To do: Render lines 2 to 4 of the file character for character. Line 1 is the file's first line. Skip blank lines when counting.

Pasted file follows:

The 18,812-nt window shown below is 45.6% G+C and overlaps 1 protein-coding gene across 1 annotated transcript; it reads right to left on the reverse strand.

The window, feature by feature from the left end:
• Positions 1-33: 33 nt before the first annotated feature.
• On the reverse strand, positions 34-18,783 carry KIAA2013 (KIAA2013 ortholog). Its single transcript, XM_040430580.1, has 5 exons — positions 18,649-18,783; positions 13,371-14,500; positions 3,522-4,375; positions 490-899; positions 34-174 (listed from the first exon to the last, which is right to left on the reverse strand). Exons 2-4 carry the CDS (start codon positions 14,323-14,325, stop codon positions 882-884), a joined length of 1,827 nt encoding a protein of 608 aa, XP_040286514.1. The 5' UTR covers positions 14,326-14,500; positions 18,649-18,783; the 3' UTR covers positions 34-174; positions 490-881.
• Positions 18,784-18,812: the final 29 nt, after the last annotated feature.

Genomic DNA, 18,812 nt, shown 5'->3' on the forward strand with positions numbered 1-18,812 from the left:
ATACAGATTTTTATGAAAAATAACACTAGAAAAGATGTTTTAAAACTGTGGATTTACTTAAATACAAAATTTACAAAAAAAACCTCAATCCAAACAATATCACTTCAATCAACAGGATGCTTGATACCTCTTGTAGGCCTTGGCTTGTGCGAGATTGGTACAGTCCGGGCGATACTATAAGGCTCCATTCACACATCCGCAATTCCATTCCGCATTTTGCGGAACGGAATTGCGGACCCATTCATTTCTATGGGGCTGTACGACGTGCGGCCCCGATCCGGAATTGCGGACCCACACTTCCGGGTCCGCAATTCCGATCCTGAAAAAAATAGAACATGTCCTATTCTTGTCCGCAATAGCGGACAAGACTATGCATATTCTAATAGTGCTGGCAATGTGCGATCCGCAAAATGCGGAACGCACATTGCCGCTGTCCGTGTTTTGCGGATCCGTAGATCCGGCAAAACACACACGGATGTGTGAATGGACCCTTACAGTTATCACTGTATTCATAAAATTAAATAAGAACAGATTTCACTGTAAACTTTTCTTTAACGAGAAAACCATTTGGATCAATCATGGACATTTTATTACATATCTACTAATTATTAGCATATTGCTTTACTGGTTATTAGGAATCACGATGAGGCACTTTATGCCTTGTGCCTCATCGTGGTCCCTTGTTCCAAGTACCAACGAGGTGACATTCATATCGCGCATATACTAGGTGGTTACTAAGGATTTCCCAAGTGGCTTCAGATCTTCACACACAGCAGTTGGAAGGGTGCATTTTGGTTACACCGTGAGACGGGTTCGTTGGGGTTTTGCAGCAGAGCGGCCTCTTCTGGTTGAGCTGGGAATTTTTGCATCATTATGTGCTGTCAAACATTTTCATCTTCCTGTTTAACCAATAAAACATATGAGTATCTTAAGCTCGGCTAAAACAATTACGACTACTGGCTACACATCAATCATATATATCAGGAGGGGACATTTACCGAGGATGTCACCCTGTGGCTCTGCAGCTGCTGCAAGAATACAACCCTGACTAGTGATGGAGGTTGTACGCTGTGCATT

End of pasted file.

The window, feature by feature from the left end:
• Positions 1-33: 33 nt before the first annotated feature.
• On the reverse strand, positions 34-18,783 carry KIAA2013 (KIAA2013 ortholog). Its single transcript, XM_040430580.1, has 5 exons — positions 18,649-18,783; positions 13,371-14,500; positions 3,522-4,375; positions 490-899; positions 34-174 (listed from the first exon to the last, which is right to left on the reverse strand). Exons 2-4 carry the CDS (start codon positions 14,323-14,325, stop codon positions 882-884), a joined length of 1,827 nt encoding a protein of 608 aa, XP_040286514.1. The 5' UTR covers positions 14,326-14,500; positions 18,649-18,783; the 3' UTR covers positions 34-174; positions 490-881.